Kathryn Ringland

Kathryn Ringland

Degrees:

  • Ph.D., Informatics, UC Irvine, 2018 expected
  • B.S., Psychology, Washington State University-Vancouver, 2013

Research

Human-computer interaction, assistive technology

Advisor: Dr. Gillian Hayes

Biography

Kathryn E. Ringland is an Informatics Ph.D. Candidate in the School of Information and Computer Sciences, under the advisement of Dr. Gillian Hayes.  She received her B.S. in Psychology from Washington State University Vancouver.  Her research interests include studying and designing assistive technology for youth with disabilities.  Her dissertation work is exploring how an online community for children with autism uses various social media, including the popular Minecraft game, to support socialization.  She is interested in how online social media expands our definitions of sociality and the assistive role technology has to play in our online and offline interactions.

Patrick Salveson

Patrick Salveson

Degrees:

  • Ph.D., Chemistry, UC Irvine, 2018 expected
  • B.S., Chemical Biology, UC Berkeley, 2013

Research

Chemical Biology, Structural Biology, Organic Chemistry

Advisor: Dr. James Nowick

Biography

I began my college career at Riverside Community College.  Before transferring to UC Berkeley, I participated in an NSF REU working for Cynthia Larive at UC Riverside.  While completing my undergraduate education at UC Berkeley, I was nominated as a Rose Hill Foundation Science and Engineering Scholar in addition to the Melvin J. Heger-Horst Undergraduate Fellow.  I earned a B.S. in chemical biology and graduated with honors.  Since starting my Ph.D. at UC Irvine, where I study the supramolecular assembly of beta-sheets, I have been named a Chancellor’s Fellow in addition to a Chemistry and Structural Biology Training Fellow.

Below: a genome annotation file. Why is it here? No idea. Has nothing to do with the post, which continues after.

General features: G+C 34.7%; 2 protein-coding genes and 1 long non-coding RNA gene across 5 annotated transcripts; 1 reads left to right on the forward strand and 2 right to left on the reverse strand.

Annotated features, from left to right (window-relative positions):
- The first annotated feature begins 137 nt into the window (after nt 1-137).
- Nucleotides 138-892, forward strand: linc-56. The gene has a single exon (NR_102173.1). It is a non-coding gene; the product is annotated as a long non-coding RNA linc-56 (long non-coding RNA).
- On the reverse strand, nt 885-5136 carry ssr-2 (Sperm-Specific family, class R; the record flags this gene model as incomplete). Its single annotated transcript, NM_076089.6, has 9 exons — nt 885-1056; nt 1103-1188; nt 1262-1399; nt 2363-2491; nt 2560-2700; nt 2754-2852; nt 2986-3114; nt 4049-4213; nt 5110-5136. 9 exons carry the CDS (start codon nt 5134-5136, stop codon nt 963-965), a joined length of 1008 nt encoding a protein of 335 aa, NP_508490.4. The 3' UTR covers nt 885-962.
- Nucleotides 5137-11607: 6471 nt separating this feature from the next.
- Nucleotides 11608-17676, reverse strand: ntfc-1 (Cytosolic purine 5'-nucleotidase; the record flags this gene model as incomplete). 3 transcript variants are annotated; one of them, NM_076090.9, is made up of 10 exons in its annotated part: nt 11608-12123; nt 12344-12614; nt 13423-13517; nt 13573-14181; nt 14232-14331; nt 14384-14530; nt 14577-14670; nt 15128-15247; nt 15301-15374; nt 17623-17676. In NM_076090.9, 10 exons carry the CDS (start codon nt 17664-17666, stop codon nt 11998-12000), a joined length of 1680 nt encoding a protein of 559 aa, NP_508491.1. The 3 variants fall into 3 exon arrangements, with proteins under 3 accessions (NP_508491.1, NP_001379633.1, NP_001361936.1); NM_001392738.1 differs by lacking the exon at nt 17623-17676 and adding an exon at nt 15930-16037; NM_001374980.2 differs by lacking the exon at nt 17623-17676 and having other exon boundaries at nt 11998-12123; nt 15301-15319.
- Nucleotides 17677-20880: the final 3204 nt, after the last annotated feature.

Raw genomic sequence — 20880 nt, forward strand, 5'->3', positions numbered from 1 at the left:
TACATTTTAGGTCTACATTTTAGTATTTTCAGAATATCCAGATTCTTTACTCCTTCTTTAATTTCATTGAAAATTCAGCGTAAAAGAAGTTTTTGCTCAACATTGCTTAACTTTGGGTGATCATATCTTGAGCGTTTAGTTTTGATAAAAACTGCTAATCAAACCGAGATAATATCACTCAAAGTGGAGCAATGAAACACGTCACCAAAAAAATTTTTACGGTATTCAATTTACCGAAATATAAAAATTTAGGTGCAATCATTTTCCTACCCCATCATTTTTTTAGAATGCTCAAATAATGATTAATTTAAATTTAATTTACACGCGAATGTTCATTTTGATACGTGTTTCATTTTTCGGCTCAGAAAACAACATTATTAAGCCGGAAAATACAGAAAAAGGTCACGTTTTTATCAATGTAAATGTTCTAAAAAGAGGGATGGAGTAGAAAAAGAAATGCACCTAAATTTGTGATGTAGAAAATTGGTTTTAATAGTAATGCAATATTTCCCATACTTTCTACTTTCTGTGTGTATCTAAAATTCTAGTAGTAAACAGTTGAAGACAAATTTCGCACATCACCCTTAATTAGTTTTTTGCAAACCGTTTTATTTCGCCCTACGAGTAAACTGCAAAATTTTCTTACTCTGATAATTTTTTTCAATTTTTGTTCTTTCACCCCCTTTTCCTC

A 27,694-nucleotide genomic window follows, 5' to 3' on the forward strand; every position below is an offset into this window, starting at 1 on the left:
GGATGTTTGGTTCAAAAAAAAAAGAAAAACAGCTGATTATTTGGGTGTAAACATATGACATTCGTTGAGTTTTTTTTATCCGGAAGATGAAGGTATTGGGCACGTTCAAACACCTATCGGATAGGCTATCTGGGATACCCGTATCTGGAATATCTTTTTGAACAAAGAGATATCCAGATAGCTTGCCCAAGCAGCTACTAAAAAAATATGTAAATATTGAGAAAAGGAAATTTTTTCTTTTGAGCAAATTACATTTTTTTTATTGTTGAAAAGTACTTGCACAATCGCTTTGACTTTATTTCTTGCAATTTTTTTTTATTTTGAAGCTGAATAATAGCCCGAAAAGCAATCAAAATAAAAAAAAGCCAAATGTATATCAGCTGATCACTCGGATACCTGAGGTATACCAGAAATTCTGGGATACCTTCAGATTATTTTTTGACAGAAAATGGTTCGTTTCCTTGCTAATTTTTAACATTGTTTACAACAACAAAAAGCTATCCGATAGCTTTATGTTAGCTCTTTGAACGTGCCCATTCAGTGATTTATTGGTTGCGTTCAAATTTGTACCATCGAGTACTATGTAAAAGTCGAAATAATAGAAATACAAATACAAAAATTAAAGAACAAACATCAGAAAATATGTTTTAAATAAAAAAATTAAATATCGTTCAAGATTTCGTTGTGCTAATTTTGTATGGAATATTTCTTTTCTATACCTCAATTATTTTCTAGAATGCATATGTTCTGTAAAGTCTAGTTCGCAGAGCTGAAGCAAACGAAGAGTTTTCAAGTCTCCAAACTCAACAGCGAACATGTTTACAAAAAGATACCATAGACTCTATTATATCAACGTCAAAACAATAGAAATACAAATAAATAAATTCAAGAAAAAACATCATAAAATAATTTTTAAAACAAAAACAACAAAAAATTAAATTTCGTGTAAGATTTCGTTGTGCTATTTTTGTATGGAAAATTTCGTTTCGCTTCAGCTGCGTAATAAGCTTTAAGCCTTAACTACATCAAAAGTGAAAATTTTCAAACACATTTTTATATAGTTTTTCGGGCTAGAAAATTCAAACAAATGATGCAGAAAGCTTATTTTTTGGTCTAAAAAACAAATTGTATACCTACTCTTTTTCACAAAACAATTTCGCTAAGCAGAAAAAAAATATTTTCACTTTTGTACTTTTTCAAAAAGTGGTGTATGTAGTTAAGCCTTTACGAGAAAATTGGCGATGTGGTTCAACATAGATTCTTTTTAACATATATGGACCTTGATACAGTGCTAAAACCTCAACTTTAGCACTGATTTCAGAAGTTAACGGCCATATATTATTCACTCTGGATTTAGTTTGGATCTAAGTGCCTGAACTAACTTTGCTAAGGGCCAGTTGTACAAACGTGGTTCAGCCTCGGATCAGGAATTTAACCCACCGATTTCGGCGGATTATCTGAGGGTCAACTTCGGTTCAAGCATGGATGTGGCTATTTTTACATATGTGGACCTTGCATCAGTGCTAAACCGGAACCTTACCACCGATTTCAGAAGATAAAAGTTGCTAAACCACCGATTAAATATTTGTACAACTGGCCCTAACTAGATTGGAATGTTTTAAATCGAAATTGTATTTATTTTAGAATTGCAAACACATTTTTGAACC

Christine Schneider

Christine Schneider

Degrees:

  • Ph.D., Molecular Biology & Biochemistry, UC Irvine, 2019 expected
  • B.S., Biochemistry & Biophysics, Oregon State University, 2011

Research

Immunology, infectious diseases

Advisor: Dr. Melissa Lodoen

Biography

Over the last 13 years I’ve gained a broad training in molecular biology, including a degree in Biochemistry and Biophysics at Oregon State University.  I also discovered my passion for infectious disease research and currently study the interface between the brain-resident parasite Toxoplasma gondii and the host immune system.  An essential component of my research success is mentoring undergraduate students to pay forward the research opportunities and mentorship I was provided.  I plan to continue working with important human pathogens and mentoring trainees in the future, either as a research professor or as a scientist at a national lab.

Anastasia Shuba

Anastasia Shuba